All Aboard Q & A for Your Child’s Reading Success
Many parents rely upon the schools to inform them if their child is not performing well, and those same parents expect the schools to do something about it. Homeschool parents confront a different issue in that, they have only themselves to rely upon to spot reading difficulties in their child.
In both circumstances, there is no shame if your child is struggling to read. There is shame however, if you don’t do something about it! Denying or hiding it ultimately will hurt the child.
Advocacy for reading success starts with parents. I’m not pointing fingers. I am trying to awaken awareness and enlist parental help as guides for their child’s path to reading success. Parents know their children best. Parents and other family caregivers should be, and are often, the first responders to their child’s reading needs. Several grandparent caregivers have approached me recently about their grandchild’s reading ability. They sense something is not right. They are passionate about getting help. They too, walk a tightrope of alerting the parents and not incurring the accusation that they are meddling where they don’t belong!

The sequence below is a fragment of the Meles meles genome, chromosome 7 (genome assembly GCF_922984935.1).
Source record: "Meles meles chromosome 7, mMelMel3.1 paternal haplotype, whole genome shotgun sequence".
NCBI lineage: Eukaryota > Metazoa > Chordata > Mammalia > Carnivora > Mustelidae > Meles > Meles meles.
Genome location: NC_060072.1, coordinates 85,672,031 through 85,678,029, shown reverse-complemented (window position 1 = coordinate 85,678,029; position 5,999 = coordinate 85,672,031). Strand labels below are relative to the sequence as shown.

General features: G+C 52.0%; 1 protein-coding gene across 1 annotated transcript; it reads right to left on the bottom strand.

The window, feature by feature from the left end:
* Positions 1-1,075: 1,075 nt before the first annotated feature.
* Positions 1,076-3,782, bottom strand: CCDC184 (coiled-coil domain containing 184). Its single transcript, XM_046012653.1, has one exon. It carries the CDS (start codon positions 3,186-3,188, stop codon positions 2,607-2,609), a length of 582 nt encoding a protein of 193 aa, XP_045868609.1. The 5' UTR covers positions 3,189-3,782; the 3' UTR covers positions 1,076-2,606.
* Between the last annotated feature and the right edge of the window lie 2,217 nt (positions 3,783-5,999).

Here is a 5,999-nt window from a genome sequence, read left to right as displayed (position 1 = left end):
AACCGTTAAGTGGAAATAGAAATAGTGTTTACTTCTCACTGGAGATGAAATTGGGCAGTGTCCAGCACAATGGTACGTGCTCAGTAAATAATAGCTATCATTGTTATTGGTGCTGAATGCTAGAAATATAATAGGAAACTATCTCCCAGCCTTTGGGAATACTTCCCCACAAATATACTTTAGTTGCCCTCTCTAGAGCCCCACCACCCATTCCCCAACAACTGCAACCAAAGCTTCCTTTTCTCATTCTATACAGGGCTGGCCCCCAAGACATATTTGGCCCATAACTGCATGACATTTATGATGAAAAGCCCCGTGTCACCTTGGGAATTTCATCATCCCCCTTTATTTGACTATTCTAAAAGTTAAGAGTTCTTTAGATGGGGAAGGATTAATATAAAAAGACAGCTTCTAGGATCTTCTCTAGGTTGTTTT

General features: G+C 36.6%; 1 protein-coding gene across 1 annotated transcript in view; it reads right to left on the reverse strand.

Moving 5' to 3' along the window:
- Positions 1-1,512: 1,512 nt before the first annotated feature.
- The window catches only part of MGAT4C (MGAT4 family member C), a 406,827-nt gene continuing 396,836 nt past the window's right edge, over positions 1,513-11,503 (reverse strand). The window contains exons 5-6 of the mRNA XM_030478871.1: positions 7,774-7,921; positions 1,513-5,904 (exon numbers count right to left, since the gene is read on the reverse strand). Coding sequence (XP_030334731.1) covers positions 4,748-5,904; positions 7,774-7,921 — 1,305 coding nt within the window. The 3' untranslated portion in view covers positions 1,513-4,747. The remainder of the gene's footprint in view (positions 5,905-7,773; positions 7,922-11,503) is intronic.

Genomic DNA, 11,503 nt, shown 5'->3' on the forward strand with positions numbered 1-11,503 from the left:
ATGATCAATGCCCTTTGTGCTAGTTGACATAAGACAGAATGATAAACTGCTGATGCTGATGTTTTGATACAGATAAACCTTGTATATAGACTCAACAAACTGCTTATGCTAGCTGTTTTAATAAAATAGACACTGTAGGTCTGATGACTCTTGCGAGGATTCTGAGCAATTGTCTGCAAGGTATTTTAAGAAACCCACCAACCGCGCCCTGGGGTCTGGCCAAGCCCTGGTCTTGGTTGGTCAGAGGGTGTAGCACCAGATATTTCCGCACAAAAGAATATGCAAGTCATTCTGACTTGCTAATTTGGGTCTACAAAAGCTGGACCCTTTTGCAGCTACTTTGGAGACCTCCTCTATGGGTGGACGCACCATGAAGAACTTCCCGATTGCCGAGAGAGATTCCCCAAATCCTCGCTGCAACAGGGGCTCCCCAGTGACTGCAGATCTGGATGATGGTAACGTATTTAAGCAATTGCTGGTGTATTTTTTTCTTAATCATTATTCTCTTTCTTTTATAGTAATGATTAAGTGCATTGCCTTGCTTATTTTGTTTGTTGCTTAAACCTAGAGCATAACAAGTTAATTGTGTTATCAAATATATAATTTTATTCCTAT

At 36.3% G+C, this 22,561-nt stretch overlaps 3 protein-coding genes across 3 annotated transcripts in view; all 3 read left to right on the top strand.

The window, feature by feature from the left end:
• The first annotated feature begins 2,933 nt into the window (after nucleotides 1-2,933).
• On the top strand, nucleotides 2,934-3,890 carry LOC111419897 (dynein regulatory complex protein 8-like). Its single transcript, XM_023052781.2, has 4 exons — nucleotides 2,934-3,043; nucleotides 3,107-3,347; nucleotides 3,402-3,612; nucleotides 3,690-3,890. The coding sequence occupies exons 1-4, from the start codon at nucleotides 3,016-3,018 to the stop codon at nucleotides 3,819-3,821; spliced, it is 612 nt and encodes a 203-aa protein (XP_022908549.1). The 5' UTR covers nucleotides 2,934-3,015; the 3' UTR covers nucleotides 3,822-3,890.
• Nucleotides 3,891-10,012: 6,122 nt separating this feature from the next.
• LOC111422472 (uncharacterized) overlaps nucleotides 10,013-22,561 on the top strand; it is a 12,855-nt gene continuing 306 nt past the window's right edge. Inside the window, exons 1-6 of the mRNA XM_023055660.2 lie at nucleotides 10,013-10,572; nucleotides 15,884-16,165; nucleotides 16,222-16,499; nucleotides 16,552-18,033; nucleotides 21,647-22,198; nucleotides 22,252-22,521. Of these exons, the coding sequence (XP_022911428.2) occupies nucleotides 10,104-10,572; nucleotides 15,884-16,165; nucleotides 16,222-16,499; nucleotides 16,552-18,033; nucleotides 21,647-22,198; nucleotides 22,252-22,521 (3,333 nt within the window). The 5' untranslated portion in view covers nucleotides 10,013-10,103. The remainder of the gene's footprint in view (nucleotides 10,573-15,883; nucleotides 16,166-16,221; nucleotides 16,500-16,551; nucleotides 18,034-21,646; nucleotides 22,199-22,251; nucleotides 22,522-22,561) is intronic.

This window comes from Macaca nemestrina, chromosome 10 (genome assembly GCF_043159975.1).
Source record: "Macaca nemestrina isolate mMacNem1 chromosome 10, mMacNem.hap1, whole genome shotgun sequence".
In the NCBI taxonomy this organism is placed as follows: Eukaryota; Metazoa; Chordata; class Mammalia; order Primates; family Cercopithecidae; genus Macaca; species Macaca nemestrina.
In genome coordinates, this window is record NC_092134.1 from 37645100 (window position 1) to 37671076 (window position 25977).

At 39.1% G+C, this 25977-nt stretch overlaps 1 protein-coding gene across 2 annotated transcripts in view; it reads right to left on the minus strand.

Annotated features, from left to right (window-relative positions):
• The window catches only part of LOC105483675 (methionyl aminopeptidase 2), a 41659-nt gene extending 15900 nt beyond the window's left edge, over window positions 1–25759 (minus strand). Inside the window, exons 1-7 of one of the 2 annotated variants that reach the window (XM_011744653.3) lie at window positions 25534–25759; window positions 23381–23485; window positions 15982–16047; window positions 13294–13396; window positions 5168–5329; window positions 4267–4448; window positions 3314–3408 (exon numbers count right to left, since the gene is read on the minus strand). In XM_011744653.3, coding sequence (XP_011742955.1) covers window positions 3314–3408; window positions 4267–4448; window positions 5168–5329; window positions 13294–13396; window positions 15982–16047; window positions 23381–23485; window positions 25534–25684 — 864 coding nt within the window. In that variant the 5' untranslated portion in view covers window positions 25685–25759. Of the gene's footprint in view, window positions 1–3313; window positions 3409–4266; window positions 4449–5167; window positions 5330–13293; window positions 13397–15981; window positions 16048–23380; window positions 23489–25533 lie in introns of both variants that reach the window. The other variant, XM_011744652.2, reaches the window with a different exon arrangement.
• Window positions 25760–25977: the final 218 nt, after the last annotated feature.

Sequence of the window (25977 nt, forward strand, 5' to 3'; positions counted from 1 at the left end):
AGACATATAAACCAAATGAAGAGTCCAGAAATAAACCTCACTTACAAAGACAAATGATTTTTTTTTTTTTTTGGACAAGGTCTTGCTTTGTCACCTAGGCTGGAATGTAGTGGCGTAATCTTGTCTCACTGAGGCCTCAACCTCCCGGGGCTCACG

Q: Why should I monitor my child’s reading process and growth?
A: Early detection can lead to early intervention and the plan put in place can be adjusted frequently.
Q: Does my child need to be diagnosed with dyslexia before remediation can begin?
Q: How often should my child’s reading be assessed?
A: Starting in first grade, assess reading growth at the beginning of the school year and then again toward the end. i.e. Pre/Post
Q: Should children with no apparent signs of reading difficulty have regular assessments?
A: YES. This will allow for any discrepancies that may occur as your child progresses in their grade level. This frequency is particularly important from grade 1 through grade 3. From Grade 3 on, your child transitions from ‘learning to read’ to ‘reading to learn.’
Reading lasts for a lifetime and is THE foundation to all learning. Parents are the captain of their child’s reading success team. All aboard!